8. An order arising out of an execution proceeding and relating to the execution, Satisfaction or discharge of a decree is a decree under Section 47 read with Section 2, Clause (2) of the Code. The liability which Janki Ram was seeking to enforce and the determination of which was directed by this Court was liability which the then decree-holder could have himself enforced and when enforced, would have gone towards the discharge and satisfaction of the decree. An order directing the determination of that liability was a decree within the meaning of Section 47 read with Order 21, Rule 53 of the Code and was capable of attachment, though the full amount which Janki Ram was entitled to recover had not till then been determined. It was capable of execution on such determination against the defaulting purchaser under the provisions relating to the execution of a decree for the payment of money, and the procedure for its attachment would be the same as the procedure for the attachment of any other liability imposed by a decree. There was no final adjudication of the various objections raised by Sita Ram to the enforcement of that liability in the execution proceeding instituted by Janki Ram against him, because after an order of attachment was obtained by Nur Muhammad, a certificate was filed by Janki Ram that he had received the amount out of Court from Sita Ram. But as the trial Court has found, and found rightly, the certificate was filed after the attachment was made and had been communicated both to Janki Ram and Sita Ram, and it was obviously a bogus certificate, or at all events, a collusive payment, which did not release Sita Ram from his liability to the attaching creditor. It is argued, however, that the attachment was invalid because there was no decree for the payment of money and no existing or ascertained debt, of which an attachment could have been made under Order 21, Rule 46 of the Code. But it was at all events an order imposing a liability enforceable in the same manner as a liability imposed by a decree, and Section 36 of the Code of Civil Procedure makes the proceedings relating to the execution of a decree applicable to the execution of such an order. In other words, the order could be executed in the same manner as a decree; and it could therefore be attached in the same manner too. The order of attachment was duly communicated to the Munsif of Rasra. It makes no difference whether he communicated it to Janki Ram or Sita Ram or not. The order was communicated by the Subordinate Judge of Ghazipur by the service of a prohibitory order, requiring the former not to realize, and the latter not to pay the amount attached, and a further intimation of that order was given to Sita Ram when he filed his objection to the attachment of the same, and his objection was partly allowed and partly repelled. In fact his signature was obtained on the order which was passed by the Subordinate Judge of Ghazipur at the time on the 25th November. 1922. It is not open to Sita Ram to say that the attachment was not properly carried out. The procedure adopted by the attaching Court was that Said down in order 21, Rule 53, Clause (4) of the Code of Civil Procedure and the attachment cannot therefore be regarded as invalid. It is unnecessary in these circumstances to go into the other questions as to how far the amount sought to be recovered was a debt within the meaning of Order 21, Rule 46 of the Code.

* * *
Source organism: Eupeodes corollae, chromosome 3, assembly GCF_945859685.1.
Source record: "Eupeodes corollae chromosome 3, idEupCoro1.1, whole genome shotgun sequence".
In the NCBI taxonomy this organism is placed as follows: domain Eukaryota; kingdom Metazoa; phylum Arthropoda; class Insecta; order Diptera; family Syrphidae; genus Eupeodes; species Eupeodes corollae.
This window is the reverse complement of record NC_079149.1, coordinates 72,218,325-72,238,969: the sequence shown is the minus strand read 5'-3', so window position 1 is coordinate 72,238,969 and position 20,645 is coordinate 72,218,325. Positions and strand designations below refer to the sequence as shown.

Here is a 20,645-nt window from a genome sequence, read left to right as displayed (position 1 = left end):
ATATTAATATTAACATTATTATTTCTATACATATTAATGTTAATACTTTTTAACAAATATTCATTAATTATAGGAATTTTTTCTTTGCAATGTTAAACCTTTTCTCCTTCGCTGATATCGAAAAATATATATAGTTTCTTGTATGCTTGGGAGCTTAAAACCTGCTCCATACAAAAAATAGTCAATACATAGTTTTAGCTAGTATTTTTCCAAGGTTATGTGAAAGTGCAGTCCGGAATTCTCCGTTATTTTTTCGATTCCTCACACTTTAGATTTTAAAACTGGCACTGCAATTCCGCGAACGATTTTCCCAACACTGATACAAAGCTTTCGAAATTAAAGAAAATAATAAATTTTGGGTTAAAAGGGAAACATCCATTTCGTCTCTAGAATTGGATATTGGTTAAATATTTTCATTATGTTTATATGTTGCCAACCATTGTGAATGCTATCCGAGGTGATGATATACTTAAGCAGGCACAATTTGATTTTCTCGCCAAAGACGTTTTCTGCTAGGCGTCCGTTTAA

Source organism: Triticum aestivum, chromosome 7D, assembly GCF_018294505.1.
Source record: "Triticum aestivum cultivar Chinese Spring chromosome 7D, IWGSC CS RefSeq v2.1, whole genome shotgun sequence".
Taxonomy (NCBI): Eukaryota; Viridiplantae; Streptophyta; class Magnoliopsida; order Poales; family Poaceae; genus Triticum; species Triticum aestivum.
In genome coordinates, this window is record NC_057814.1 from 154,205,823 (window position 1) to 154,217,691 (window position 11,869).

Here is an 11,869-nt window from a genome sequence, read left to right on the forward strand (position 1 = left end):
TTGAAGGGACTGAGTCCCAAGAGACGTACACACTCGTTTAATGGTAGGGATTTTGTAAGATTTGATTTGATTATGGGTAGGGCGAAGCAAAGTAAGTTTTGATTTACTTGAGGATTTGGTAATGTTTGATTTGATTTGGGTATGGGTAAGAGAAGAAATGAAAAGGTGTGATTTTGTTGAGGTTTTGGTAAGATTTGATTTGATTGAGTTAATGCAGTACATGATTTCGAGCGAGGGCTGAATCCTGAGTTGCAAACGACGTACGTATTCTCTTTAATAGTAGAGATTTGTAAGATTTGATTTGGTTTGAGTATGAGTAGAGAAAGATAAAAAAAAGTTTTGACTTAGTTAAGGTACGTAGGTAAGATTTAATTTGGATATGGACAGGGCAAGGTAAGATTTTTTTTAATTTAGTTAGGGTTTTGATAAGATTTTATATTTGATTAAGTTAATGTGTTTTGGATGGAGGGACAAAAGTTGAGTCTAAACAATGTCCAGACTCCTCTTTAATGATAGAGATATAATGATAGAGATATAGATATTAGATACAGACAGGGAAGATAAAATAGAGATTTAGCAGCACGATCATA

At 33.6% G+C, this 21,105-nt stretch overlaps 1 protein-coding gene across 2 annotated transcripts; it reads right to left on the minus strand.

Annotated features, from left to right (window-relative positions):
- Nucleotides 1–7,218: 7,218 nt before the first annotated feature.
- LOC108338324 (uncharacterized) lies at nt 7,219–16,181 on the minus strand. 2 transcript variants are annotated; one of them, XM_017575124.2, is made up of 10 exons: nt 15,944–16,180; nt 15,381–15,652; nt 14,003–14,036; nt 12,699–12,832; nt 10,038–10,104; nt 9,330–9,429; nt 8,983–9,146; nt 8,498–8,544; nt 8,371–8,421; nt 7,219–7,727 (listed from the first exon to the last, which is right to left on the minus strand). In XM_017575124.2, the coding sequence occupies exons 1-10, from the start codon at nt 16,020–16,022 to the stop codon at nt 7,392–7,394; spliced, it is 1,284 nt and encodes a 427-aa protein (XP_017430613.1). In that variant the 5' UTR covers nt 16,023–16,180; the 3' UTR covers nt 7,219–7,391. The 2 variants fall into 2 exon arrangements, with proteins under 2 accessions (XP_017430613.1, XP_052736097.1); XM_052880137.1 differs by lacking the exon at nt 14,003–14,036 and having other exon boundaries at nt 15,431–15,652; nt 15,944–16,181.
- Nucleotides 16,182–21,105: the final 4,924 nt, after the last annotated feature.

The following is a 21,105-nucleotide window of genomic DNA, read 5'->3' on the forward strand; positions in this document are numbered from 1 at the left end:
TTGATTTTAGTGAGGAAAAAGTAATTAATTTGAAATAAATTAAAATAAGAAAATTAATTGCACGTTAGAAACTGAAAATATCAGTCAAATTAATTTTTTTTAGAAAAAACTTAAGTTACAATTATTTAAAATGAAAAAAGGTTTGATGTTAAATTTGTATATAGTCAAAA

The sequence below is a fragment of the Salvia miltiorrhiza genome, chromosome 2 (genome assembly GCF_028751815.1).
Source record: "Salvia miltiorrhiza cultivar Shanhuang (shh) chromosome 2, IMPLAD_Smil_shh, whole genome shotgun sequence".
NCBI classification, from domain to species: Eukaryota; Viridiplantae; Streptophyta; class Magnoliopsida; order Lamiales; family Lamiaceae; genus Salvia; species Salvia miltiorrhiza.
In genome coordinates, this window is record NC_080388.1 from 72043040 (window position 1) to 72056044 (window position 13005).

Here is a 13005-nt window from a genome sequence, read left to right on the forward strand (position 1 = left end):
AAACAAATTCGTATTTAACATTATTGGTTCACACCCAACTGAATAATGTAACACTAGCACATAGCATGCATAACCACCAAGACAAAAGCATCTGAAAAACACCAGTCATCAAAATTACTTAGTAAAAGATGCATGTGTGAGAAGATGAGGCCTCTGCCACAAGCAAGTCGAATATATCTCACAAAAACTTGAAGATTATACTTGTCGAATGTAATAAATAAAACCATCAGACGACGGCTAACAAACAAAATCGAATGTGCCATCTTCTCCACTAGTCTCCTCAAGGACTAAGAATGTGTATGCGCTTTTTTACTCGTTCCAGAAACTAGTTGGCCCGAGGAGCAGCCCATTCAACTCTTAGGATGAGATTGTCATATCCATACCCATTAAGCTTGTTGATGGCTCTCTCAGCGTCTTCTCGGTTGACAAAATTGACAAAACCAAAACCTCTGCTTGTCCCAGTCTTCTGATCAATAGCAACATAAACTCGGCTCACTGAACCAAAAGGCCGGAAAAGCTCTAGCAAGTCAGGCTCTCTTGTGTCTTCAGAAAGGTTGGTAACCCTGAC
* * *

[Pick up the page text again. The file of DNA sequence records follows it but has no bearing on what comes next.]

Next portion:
9. We allow the appeal accordingly and setting aside the decision of the Court, below remand the case to the Court of first instance with a direction to reinstate the execution proceeding and to proceed with it after finally and completely determining, as between the parties to the proceeding, any points raised by the application of Sita Ram which may have been left undetermined. The appellant will get his costs here and hitherto from Sita Ram who shall bear his own costs throughout.
10. I agree in the order proposed by my learned brother. The main question is whether a certificate under Order 21, Rule 71 is attachable as a decree for the payment of money under the provisions of Order 21, Rule 53 or as a debt under the provisions of Order 21, R, 46 or not attachable at all.
11. The relevant sections, as appears to me are Order 21, Rule 71, Order 21, Rule 53, Section 2(2), Section 2(3). I fully appreciate the possibility of argument that these sections do not, meticulously examined, justify holding that beyond all doubt the certificate is wholly and literally within the definition of decree in Section 2(2). But such a finding is not a necessary condition to this appeal being allowed; it is sufficient if we find that it must for the present purpose be treated as a decree and to that finding I agree that the appellant is entitled. The certificate being declared by Order 21, Rule 71, to be in effect a decree for the payment of money for the purpose of the method of its recovery it is logical and reasonable to hold that in the absence of any good reason to the contrary it attracts to itself the attributes and liabilities of a decree in all matters relating to execution, e.g., in its liability to attachment and the method of its attachment as a decree for the payment of money.